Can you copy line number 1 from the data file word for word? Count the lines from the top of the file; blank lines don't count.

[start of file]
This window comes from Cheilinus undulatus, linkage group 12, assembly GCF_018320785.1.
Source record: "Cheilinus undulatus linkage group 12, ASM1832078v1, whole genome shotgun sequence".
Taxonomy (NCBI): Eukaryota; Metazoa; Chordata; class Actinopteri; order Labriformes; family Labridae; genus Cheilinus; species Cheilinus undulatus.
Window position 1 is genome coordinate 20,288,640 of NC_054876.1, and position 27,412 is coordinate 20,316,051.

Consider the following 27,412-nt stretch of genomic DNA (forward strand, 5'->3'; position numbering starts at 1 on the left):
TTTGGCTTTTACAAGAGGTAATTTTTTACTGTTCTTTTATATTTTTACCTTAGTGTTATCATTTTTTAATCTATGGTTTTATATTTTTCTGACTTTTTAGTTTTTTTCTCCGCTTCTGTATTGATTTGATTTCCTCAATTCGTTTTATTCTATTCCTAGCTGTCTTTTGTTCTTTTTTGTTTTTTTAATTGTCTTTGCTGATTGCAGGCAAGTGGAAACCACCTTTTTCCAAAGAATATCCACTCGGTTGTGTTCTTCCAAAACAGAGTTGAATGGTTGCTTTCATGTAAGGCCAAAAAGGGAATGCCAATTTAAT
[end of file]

This window comes from Cheilinus undulatus, linkage group 12, assembly GCF_018320785.1.